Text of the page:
Leave No Trace – Movie Review
‘Leave No Trace,’ a film based on the novel ‘My Abandonment’ by Peter Rock, which was written from a 2004 article in ‘The Oregonian’ about a girl discovered to be living in Forest Park with her father, is about a troubled veteran living illegally on public land in Portland, Oregon with his young daughter. As members of the human race, we must vow to protect this world. A member of the Armed Forces takes the ‘Oath of Enlistment,’ which states they will, Support and Defend the Constitution of the United States against all enemies, foreign and domestic.
However, and unfortunately, what they’ve been finding when they get out of the service are promises made to them, broken without shame. Chief among those promises include that they are taken care of. Our service members are committing suicide at a rate of twenty-two per day. When they come back to their families, they’re not the same people they were when they were last home and with a VA and health care system unable to properly understand their Post-Traumatic Stress Disorder or PTSD, they often feel alone, shattered, powerless and scared.
In ‘Leave No Trace,’ a drama filled with analogies and parallels for what the human race can do to help one another and save itself, we find that we’d get a lot of assistance from nature, as well, if we’d only be willing to let it. Director Debra Granik (Winter’s Bone) shows us many examples of this ideology being embraced by her main character, Will (Foster). Will and his daughter Tom (McKenzie) are living off the grid, on their own and surviving just fine without societies rules being imposed on them. Granik’s methodology is to start her story by taking us through their daily chores of collecting water, eggs, and mushrooms and Will teaching Tom to cover her tracks and other techniques he learned in the military.
He’s aware she can’t miss out on a proper education and teaches her everything he learned in school but living off the land is giving her a scholarship we’d all be lucky to receive. She’s being trained how to respect, properly use, appreciate and give back to the earth. Currently, they’re living in a massive park but due to a mistake made by Tom, they’re spotted.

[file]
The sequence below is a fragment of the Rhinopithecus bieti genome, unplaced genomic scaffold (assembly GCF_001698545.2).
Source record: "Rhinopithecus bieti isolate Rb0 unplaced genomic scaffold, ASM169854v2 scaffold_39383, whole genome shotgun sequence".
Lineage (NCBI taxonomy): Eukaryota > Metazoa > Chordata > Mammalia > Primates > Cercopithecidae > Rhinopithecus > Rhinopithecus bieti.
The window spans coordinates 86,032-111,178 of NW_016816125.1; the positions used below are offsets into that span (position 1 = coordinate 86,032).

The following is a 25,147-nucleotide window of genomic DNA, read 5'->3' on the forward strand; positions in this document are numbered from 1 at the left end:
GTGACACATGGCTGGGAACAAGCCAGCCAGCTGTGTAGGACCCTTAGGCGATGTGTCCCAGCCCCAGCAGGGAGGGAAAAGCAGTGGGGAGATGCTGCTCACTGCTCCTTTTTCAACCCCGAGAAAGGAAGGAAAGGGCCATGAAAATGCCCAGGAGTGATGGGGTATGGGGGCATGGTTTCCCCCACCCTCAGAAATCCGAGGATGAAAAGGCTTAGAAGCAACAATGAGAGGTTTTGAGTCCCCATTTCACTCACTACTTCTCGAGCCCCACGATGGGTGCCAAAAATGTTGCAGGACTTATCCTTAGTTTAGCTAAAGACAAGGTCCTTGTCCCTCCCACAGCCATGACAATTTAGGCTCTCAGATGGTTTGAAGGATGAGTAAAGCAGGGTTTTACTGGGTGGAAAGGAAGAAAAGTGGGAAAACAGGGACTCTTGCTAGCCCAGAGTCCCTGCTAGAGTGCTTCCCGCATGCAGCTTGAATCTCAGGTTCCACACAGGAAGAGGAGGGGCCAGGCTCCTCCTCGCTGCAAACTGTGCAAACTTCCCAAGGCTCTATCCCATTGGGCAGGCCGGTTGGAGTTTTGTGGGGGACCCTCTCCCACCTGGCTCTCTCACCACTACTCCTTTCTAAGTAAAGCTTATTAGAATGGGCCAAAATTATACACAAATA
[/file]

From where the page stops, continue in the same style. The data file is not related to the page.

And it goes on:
They’re removed right away and once tested, it’s deemed Will is well enough to give his daughter a proper home. He must also put her into school to be suitably socialized. The state helps him and sets them up with a small home working on a Christmas Tree farm where he is to work to pay for rent. Immediately, he feels like a bear trapped in a cage and grows restless.
At this stage in the narrative, we’re already wondering how they’ve reached this point in their lives, especially when Tom meets a youngster her age and makes what might be her first friend. She seems so delighted and you instinctively feel happy for her, yet at the same time are heartbroken for Will. The balancing act going on at in the story keeps you highly absorbed and perplexed at the same time. You rightly empathize with their situation but Granik purposefully shoots the chopping down of beautiful budding trees and your state of mind can’t help but be manipulated by the display. This is not the schooling Will wants for Tom and not how he’s capable of living so he wakes her in the middle of the night and they’re off. She wanted to stay but as before, he can’t live under ‘their’ rules. They head north and into a situation neither are prepared for.
What comes next in their journey is uncommon, moving and impactful. Granik is spectacular at giving us the opportunity to get to know these characters and explore their world while at the same time subliminally slipping in the significance, or perhaps forewarning, that it’s our world, too.
I highly recommend this for a theatre watch as does Rotten Tomatoes, who has it ‘Certified Fresh’ with a rating of 100%.
Official Website: http://www.leavenotrace.movie/
Leave No Trace - Movie Review
Summary Directed by: Debra Granik Written by: Debra Granik and Anne Rosellini (screenplay) Peter Rock (Novel) Starring: Ben Foster, Thomasin McKenzie and Dale Dickey Rated: PG Run Time: 1h 49min